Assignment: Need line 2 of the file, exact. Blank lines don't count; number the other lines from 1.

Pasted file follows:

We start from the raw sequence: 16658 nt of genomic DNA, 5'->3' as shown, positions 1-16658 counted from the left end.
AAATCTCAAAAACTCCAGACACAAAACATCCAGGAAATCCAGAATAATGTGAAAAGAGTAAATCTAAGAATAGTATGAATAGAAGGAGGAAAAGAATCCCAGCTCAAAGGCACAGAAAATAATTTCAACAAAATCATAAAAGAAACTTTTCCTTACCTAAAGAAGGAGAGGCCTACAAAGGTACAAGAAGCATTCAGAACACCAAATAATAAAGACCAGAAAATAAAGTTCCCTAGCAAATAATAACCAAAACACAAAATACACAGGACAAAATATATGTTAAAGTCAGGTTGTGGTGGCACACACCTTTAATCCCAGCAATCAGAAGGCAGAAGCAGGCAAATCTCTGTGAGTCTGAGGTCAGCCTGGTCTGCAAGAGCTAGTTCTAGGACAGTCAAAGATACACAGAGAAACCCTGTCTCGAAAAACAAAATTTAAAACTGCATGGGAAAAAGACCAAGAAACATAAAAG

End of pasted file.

AAATCTCAAAAACTCCAGACACAAAACATCCAGGAAATCCAGAATAATGTGAAAAGAGTAAATCTAAGAATAGTATGAATAGAAGGAGGAAAAGAATCCCAGCTCAAAGGCACAGAAAATAATTTCAACAAAATCATAAAAGAAACTTTTCCTTACCTAAAGAAGGAGAGGCCTACAAAGGTACAAGAAGCATTCAGAACACCAAATAATAAAGACCAGAAAATAAAGTTCCCTAGCAAATAATAACCAAAACACAAAATACACAGGACAAAATATATGTTAAAGTCAGGTTGTGGTGGCACACACCTTTAATCCCAGCAATCAGAAGGCAGAAGCAGGCAAATCTCTGTGAGTCTGAGGTCAGCCTGGTCTGCAAGAGCTAGTTCTAGGACAGTCAAAGATACACAGAGAAACCCTGTCTCGAAAAACAAAATTTAAAACTGCATGGGAAAAAGACCAAGAAACATAAAAG